down cross right results icon premium content video video hollow icon audio lifeNews icon-comment tick starFilled betSlip hot icon-liveCommentary refresh spinner arrow-down

Hughes set to avoid ten-day ban as BHA says he did not break rules

Brian Hughes: second in the jump jockeys' championship last term
1 of 1

Leading jump jockey Brian Hughes, banned for ten days by stewards at Stratford last month for not dismounting an apparently lame horse, has in effect had that suspension quashed after the BHA announced it will not make any submissions to the disciplinary panel at Friday's hearing.

Hughes, who was second to Richard Johnson in the race to be champion jockey last season and has established himself as the go-to rider in the north, was left fuming after being found guilty by local stewards of failing to dismount a lame horse following the success of Clondaw Draft in a novice handicap chase.

He described the situation as a "witch-hunt" and immediately signalled his intention to appeal the punishment, which it seems he will avoid.

His appeal will still take place at the BHA's headquarters in central London on Friday morning, but the governing body has said it does not believe the 31-year-old is in breach of any rules.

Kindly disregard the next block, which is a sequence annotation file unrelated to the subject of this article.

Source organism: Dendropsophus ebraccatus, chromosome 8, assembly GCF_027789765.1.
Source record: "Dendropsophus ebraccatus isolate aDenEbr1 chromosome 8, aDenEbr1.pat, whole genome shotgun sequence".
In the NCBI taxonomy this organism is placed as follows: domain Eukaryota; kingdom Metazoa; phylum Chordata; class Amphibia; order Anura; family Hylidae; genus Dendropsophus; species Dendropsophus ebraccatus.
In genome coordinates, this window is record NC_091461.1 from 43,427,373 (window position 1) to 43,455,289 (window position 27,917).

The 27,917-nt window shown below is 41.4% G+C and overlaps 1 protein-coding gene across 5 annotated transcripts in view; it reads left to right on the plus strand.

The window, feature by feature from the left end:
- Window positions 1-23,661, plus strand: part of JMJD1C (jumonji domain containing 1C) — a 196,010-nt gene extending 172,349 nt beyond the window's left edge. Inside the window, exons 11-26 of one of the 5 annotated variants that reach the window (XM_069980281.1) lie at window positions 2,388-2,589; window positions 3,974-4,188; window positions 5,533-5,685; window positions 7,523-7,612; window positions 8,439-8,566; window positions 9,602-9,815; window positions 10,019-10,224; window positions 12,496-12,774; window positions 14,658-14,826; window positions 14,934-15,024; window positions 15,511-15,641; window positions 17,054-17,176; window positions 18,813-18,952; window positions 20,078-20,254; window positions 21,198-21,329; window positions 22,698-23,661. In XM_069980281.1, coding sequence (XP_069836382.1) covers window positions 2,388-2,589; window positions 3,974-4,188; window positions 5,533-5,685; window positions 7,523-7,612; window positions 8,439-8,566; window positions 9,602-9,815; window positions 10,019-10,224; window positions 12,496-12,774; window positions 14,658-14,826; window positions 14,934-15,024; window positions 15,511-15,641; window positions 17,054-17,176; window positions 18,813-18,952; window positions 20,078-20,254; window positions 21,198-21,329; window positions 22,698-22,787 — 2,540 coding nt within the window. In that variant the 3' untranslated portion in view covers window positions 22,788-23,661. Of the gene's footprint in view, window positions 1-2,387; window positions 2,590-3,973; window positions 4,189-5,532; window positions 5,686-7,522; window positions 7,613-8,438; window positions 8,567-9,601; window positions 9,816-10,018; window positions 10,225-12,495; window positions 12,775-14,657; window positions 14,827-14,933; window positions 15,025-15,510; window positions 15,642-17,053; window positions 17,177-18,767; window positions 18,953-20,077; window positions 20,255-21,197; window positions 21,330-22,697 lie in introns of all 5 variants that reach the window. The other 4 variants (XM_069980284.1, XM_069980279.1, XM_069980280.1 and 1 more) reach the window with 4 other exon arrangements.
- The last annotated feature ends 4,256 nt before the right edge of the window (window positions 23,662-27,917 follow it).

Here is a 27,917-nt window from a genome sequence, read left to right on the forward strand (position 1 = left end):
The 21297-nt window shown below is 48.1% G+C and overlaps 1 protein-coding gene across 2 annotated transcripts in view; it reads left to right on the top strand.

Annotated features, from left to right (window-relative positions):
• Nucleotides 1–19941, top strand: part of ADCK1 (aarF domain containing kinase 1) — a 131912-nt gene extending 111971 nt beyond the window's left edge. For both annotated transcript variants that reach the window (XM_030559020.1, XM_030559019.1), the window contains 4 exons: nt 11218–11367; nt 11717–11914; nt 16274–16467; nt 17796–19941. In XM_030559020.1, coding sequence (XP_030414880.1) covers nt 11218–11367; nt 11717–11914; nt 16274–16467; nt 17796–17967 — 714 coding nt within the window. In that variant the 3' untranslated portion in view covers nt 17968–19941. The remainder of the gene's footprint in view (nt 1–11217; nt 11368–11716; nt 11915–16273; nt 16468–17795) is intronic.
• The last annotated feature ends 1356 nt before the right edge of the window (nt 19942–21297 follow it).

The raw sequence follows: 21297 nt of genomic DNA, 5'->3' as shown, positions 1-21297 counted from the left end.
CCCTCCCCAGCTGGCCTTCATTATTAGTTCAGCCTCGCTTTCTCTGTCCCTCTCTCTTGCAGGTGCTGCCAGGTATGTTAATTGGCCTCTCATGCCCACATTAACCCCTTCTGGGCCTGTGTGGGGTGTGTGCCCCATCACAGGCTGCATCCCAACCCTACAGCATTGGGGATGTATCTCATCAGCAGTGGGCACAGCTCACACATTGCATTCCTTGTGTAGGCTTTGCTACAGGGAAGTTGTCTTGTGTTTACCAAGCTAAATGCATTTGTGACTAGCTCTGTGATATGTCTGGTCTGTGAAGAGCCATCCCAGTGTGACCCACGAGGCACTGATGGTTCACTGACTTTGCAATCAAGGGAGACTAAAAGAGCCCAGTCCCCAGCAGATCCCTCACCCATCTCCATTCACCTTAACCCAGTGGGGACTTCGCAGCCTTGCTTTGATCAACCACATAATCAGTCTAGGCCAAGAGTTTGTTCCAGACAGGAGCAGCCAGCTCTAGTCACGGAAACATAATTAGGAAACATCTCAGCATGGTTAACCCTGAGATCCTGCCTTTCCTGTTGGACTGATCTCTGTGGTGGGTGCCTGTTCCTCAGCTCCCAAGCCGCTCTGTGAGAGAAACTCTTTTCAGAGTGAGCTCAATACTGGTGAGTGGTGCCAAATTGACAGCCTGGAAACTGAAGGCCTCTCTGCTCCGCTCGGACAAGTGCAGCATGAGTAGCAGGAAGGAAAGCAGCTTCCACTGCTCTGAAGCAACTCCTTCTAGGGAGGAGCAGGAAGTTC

"The BHA believes it was correct that the stewards held an inquiry into Mr Hughes's pulling up of Clondaw Draft after the line, as it was apparent the horse was not dismounted immediately when it had appeared to have gone lame when pulled up to a trot after the finishing line," a BHA statement read on Thursday.

"However, on review of the video, Mr Hughes's evidence in the inquiry that he dismounted as soon as he considered the horse was lame, and the view of the BHA's veterinary officer that it wasn't possible to ascertain precisely whether the horse was lame at a walk – only at a trot – it is the view of the BHA that Mr Hughes dismounted at the appropriate time based on his own best judgement.

"As such, the view of the BHA is that the action taken by Mr Hughes did not place him in breach of the rules."

The outcome was welcomed by Hughes, whose solicitor Rory Mac Neice said: "The difficulty is the local stewards have to work to quite a tight time-frame and I understand that, but these types of allegations are reputationally quite serious. Brian is a very experienced rider who takes the welfare of every horse he rides seriously and this was an unpleasant allegation to be made."

It is the second time in two months the BHA has not challenged an appeal as Flat ace William Buick had an eight-day ban scratched in April for a similar offence.  

As such, the view of the BHA is that the action taken by Mr Hughes did not place him in breach of the rules
E.W. Terms